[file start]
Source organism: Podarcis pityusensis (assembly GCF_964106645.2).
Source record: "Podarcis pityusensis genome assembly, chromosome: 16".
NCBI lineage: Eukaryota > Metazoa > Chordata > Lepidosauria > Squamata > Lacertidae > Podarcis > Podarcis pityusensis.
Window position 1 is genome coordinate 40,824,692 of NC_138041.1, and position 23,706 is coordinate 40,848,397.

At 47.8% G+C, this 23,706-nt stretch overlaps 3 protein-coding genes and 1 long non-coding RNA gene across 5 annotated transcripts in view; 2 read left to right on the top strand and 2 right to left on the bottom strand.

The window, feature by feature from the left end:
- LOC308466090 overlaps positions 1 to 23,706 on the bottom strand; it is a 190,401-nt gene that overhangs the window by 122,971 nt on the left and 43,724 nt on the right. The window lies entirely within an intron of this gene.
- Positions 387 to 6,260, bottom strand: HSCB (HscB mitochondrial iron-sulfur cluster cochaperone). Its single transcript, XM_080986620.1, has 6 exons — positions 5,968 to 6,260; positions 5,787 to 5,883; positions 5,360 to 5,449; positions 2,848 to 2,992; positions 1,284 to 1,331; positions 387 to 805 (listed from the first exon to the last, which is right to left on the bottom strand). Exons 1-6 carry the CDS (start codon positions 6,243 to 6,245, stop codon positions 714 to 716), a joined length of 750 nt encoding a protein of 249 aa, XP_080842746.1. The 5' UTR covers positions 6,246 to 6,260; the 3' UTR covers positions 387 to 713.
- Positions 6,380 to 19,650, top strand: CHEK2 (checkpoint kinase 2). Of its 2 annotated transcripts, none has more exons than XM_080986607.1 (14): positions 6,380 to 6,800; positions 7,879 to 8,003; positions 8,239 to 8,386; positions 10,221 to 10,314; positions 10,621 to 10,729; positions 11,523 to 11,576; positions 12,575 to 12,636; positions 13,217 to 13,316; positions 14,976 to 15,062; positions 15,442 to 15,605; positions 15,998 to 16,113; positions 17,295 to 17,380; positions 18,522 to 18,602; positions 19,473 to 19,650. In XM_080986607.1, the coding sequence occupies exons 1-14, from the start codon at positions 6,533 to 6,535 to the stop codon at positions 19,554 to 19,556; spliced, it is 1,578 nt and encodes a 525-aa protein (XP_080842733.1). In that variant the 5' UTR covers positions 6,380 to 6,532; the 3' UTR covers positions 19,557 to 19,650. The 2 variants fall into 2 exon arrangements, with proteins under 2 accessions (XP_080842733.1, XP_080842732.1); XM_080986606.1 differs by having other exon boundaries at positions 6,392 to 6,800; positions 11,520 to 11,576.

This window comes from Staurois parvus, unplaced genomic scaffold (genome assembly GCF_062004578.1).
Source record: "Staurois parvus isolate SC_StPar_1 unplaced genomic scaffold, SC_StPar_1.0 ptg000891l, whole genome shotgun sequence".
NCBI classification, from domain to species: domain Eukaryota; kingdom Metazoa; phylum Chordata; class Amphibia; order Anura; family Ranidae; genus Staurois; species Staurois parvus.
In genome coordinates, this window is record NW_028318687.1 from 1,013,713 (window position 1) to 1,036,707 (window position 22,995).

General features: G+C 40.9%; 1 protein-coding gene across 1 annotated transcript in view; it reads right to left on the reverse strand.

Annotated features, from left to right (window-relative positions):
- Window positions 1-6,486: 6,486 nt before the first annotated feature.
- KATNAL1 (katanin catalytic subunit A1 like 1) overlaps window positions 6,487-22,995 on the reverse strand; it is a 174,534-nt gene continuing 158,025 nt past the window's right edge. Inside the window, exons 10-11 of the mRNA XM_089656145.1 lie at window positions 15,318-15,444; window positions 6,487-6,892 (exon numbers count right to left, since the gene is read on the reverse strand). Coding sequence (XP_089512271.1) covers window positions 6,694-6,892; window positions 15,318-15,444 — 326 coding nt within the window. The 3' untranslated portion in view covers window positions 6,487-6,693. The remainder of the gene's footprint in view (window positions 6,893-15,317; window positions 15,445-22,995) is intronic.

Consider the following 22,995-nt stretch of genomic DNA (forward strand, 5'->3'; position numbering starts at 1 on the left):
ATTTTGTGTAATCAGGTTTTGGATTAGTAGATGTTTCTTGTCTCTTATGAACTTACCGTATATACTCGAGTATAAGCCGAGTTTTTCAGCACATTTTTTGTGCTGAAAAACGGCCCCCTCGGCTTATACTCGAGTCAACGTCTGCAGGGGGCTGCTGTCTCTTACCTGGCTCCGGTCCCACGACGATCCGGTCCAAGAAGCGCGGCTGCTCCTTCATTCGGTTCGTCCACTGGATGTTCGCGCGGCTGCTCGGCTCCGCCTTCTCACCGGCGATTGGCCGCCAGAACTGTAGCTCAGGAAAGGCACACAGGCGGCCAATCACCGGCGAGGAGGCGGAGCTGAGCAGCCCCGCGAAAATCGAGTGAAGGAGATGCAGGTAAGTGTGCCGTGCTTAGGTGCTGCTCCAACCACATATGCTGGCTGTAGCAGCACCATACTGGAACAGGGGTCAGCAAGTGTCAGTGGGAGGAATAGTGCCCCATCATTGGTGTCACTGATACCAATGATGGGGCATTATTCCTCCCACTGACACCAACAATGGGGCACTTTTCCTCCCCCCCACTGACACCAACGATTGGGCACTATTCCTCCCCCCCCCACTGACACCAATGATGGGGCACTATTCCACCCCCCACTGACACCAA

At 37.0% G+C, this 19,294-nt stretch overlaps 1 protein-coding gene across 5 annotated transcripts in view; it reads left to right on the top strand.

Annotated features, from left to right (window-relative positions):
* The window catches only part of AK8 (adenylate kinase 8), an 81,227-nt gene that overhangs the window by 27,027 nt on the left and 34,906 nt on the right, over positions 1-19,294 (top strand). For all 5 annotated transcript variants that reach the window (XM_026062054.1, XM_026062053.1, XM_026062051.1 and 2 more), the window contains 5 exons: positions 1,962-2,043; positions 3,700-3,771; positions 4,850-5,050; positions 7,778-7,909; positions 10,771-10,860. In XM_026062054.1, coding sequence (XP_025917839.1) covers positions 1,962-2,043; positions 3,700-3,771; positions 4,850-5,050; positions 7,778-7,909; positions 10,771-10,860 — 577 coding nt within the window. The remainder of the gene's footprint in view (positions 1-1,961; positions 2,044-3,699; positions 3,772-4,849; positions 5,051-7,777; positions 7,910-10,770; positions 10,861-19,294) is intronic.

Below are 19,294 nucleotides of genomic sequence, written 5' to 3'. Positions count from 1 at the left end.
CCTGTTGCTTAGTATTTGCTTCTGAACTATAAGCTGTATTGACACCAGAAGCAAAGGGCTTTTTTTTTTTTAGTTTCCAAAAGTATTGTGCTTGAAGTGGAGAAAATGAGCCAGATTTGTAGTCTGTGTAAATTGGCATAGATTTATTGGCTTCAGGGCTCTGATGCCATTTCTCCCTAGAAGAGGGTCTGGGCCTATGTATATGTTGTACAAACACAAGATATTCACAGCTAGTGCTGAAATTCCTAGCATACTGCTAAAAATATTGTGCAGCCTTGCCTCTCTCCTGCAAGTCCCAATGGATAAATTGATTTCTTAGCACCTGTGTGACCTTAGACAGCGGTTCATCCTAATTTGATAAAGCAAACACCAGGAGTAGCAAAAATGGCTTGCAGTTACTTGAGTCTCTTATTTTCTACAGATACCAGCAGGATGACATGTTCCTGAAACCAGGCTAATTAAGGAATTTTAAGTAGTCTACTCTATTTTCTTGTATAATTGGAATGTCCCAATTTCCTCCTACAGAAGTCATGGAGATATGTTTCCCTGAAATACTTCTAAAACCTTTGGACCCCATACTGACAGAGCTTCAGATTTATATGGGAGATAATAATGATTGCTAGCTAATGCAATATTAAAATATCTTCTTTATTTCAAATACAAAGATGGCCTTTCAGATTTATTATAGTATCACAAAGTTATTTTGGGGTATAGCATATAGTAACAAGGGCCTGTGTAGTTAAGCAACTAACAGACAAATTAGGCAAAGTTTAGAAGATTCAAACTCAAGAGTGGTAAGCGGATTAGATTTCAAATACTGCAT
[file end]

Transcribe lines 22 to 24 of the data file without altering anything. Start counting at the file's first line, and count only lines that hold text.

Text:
* The window catches only part of AK8 (adenylate kinase 8), an 81,227-nt gene that overhangs the window by 27,027 nt on the left and 34,906 nt on the right, over positions 1-19,294 (top strand). For all 5 annotated transcript variants that reach the window (XM_026062054.1, XM_026062053.1, XM_026062051.1 and 2 more), the window contains 5 exons: positions 1,962-2,043; positions 3,700-3,771; positions 4,850-5,050; positions 7,778-7,909; positions 10,771-10,860. In XM_026062054.1, coding sequence (XP_025917839.1) covers positions 1,962-2,043; positions 3,700-3,771; positions 4,850-5,050; positions 7,778-7,909; positions 10,771-10,860 — 577 coding nt within the window. The remainder of the gene's footprint in view (positions 1-1,961; positions 2,044-3,699; positions 3,772-4,849; positions 5,051-7,777; positions 7,910-10,770; positions 10,861-19,294) is intronic.

Below are 19,294 nucleotides of genomic sequence, written 5' to 3'. Positions count from 1 at the left end.
CCTGTTGCTTAGTATTTGCTTCTGAACTATAAGCTGTATTGACACCAGAAGCAAAGGGCTTTTTTTTTTTTAGTTTCCAAAAGTATTGTGCTTGAAGTGGAGAAAATGAGCCAGATTTGTAGTCTGTGTAAATTGGCATAGATTTATTGGCTTCAGGGCTCTGATGCCATTTCTCCCTAGAAGAGGGTCTGGGCCTATGTATATGTTGTACAAACACAAGATATTCACAGCTAGTGCTGAAATTCCTAGCATACTGCTAAAAATATTGTGCAGCCTTGCCTCTCTCCTGCAAGTCCCAATGGATAAATTGATTTCTTAGCACCTGTGTGACCTTAGACAGCGGTTCATCCTAATTTGATAAAGCAAACACCAGGAGTAGCAAAAATGGCTTGCAGTTACTTGAGTCTCTTATTTTCTACAGATACCAGCAGGATGACATGTTCCTGAAACCAGGCTAATTAAGGAATTTTAAGTAGTCTACTCTATTTTCTTGTATAATTGGAATGTCCCAATTTCCTCCTACAGAAGTCATGGAGATATGTTTCCCTGAAATACTTCTAAAACCTTTGGACCCCATACTGACAGAGCTTCAGATTTATATGGGAGATAATAATGATTGCTAGCTAATGCAATATTAAAATATCTTCTTTATTTCAAATACAAAGATGGCCTTTCAGATTTATTATAGTATCACAAAGTTATTTTGGGGTATAGCATATAGTAACAAGGGCCTGTGTAGTTAAGCAACTAACAGACAAATTAGGCAAAGTTTAGAAGATTCAAACTCAAGAGTGGTAAGCGGATTAGATTTCAAATACTGCAT